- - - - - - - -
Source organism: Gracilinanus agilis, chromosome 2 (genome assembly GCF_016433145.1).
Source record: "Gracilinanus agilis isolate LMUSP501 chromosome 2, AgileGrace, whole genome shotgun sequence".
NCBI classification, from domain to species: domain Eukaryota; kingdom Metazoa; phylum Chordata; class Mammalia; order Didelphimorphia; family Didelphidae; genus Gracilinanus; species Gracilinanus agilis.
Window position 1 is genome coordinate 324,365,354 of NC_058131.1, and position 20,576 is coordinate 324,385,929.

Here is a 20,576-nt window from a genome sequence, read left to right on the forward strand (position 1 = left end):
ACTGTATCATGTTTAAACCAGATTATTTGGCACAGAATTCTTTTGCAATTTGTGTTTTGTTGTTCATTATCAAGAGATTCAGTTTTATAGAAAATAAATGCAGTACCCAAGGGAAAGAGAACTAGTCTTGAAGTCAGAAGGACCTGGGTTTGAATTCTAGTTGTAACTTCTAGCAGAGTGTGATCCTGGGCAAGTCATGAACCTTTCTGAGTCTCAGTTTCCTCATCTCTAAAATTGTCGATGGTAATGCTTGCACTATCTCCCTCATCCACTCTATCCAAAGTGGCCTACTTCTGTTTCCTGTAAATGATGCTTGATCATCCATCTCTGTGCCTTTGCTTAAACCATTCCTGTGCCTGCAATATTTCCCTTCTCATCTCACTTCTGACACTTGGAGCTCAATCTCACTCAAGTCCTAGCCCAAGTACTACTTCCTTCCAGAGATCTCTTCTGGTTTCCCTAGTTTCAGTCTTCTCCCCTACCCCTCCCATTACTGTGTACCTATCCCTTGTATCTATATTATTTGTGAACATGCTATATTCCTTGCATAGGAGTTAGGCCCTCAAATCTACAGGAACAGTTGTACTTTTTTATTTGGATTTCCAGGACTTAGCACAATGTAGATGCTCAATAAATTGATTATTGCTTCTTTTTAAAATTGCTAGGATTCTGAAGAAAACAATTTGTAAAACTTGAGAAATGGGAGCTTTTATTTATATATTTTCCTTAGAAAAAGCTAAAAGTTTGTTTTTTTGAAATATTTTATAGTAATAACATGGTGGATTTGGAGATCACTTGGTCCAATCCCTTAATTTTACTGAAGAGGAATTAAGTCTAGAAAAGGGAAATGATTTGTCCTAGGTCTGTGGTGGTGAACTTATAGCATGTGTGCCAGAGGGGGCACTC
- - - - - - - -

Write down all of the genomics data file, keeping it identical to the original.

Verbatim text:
Source organism: Gracilinanus agilis, chromosome 2 (genome assembly GCF_016433145.1).
Source record: "Gracilinanus agilis isolate LMUSP501 chromosome 2, AgileGrace, whole genome shotgun sequence".
NCBI classification, from domain to species: domain Eukaryota; kingdom Metazoa; phylum Chordata; class Mammalia; order Didelphimorphia; family Didelphidae; genus Gracilinanus; species Gracilinanus agilis.
Window position 1 is genome coordinate 324,365,354 of NC_058131.1, and position 20,576 is coordinate 324,385,929.

Here is a 20,576-nt window from a genome sequence, read left to right on the forward strand (position 1 = left end):
ACTGTATCATGTTTAAACCAGATTATTTGGCACAGAATTCTTTTGCAATTTGTGTTTTGTTGTTCATTATCAAGAGATTCAGTTTTATAGAAAATAAATGCAGTACCCAAGGGAAAGAGAACTAGTCTTGAAGTCAGAAGGACCTGGGTTTGAATTCTAGTTGTAACTTCTAGCAGAGTGTGATCCTGGGCAAGTCATGAACCTTTCTGAGTCTCAGTTTCCTCATCTCTAAAATTGTCGATGGTAATGCTTGCACTATCTCCCTCATCCACTCTATCCAAAGTGGCCTACTTCTGTTTCCTGTAAATGATGCTTGATCATCCATCTCTGTGCCTTTGCTTAAACCATTCCTGTGCCTGCAATATTTCCCTTCTCATCTCACTTCTGACACTTGGAGCTCAATCTCACTCAAGTCCTAGCCCAAGTACTACTTCCTTCCAGAGATCTCTTCTGGTTTCCCTAGTTTCAGTCTTCTCCCCTACCCCTCCCATTACTGTGTACCTATCCCTTGTATCTATATTATTTGTGAACATGCTATATTCCTTGCATAGGAGTTAGGCCCTCAAATCTACAGGAACAGTTGTACTTTTTTATTTGGATTTCCAGGACTTAGCACAATGTAGATGCTCAATAAATTGATTATTGCTTCTTTTTAAAATTGCTAGGATTCTGAAGAAAACAATTTGTAAAACTTGAGAAATGGGAGCTTTTATTTATATATTTTCCTTAGAAAAAGCTAAAAGTTTGTTTTTTTGAAATATTTTATAGTAATAACATGGTGGATTTGGAGATCACTTGGTCCAATCCCTTAATTTTACTGAAGAGGAATTAAGTCTAGAAAAGGGAAATGATTTGTCCTAGGTCTGTGGTGGTGAACTTATAGCATGTGTGCCAGAGGGGGCACTC